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October 15, 2019

Meta-Analysis Supports Endovascular Thrombectomy to Treat M2 Occlusions

October 15, 2019—A study conducted in response of the Society of Neurointerventional Surgery’s recent revision of its operational definition of emergent large vessel occlusion to include proximal M2 segment middle cerebral artery (MCA) occlusions sought to assess the benefit of endovascular thrombectomy (EVT) over best medical care for this condition.

Investigators conducting a meta-analysis of data from the HERMES Collaboration concluded that patients with proximal M2 segment MCA occlusions eligible for EVT trial protocols benefited from EVT. Bijoy K. Menon, MD, et al published the findings in the Journal of NeuroInterventional Surgery (2019;11:1065–1069).

Using patient-level data from trials in the HERMES Collaboration, the HERMES core laboratory identified patients with M2 segment MCA occlusions and further classified them as proximal versus distal, anterior versus posterior division, and dominant versus codominant versus nondominant. The study included 130 patients with M2 MCA (proximal location [n = 116] vs distal [n = 14]; anterior division [n = 72] vs posterior [n = 58]; dominant [n = 73] vs codominant [n = 50] vs nondominant [n = 7]).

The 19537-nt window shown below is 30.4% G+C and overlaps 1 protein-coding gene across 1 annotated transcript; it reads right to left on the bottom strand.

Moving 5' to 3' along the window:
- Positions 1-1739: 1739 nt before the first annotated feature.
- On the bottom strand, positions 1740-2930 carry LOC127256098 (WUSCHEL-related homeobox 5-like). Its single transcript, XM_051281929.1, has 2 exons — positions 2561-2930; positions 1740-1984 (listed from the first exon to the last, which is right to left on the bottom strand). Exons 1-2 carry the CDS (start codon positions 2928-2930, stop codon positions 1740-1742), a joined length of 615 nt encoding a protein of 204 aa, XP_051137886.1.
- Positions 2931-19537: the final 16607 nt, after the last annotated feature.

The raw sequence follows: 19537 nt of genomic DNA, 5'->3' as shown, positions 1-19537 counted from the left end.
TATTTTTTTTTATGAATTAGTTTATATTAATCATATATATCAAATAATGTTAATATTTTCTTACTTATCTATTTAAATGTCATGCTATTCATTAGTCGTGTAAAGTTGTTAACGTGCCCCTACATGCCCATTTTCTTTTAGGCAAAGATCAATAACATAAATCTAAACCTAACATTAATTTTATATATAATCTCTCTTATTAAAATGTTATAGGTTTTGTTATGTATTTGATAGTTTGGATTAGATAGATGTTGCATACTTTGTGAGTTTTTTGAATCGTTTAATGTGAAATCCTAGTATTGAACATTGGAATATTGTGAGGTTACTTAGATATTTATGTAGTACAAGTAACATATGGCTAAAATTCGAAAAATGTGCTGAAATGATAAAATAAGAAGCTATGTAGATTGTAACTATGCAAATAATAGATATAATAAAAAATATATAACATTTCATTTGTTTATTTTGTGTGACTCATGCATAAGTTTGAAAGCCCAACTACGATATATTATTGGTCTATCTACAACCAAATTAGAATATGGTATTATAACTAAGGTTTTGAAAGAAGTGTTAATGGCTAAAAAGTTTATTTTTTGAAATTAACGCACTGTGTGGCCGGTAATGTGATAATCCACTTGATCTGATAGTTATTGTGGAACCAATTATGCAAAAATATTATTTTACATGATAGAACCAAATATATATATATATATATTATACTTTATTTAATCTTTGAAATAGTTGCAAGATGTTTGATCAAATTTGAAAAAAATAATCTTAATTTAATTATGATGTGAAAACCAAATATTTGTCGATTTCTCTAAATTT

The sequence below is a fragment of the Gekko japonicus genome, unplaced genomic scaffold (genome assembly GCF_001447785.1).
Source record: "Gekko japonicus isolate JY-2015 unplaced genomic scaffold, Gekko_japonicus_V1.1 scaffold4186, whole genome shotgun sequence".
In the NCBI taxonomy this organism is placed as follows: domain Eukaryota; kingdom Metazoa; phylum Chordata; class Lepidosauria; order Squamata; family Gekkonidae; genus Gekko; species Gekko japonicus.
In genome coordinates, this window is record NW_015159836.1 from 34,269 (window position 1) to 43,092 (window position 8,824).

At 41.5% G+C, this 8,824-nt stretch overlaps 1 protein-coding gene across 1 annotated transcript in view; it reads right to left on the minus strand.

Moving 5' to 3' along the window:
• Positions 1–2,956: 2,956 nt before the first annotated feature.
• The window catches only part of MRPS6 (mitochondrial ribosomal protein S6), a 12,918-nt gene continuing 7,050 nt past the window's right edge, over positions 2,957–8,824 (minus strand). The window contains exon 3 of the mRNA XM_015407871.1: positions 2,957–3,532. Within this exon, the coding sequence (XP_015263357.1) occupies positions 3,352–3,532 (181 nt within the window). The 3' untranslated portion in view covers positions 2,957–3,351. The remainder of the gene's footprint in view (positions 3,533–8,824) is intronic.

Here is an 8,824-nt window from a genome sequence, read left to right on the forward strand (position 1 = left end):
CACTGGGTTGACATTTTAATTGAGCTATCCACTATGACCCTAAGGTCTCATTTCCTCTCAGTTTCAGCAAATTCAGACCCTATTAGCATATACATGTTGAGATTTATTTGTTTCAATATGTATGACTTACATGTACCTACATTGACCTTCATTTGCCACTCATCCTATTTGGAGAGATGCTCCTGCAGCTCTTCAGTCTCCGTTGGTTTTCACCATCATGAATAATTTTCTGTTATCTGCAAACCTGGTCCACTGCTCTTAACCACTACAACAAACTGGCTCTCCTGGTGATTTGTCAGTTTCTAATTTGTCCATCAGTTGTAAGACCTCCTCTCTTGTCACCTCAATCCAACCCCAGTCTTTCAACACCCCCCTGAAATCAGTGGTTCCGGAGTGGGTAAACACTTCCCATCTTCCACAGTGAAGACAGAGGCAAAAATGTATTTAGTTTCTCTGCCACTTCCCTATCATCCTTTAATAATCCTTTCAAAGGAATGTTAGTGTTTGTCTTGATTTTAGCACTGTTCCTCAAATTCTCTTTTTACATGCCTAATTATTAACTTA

The primary outcome was modified Rankin Scale (mRS) score 0–2 at 90 days. Secondary outcomes were modified thrombolysis in cerebral infarction (mTICI) rates at end of the procedure, 90-day mRS shift, 90-day mRS 0–1, 24-hour National Institute of Health Stroke Scale score 0–2, symptomatic intracerebral hemorrhage (sICH), and death.

In Journal of NeuroInterventional Surgery, the investigators reported the following:

  • Successful reperfusion (mTICI 2b or 3) among those undergoing EVT was seen in 59.2% of patients
  • Treatment effect favored EVT (adjusted odds ratio [OR], 2.39; 95% confidence interval [CI], 1.08–5.28; P = .03) for 90-day mRS 0–2 (58.2% EVT vs 39.7% control); direction of benefit favored EVT for other outcomes
  • Treatment effect favoring EVT was maximal in patients with proximal M2 segment MCA occlusions (n = 116; adjusted OR, 2.68; 95% CI, 1.13–6.37) and in dominant M2 segment MCA occlusions (n = 73; adjusted OR, 4.08; 95% CI, 1.08–15.48)
  • sICH was observed in no (0%) patients treated with EVT compared with five (7.9%) patients in the control arm.

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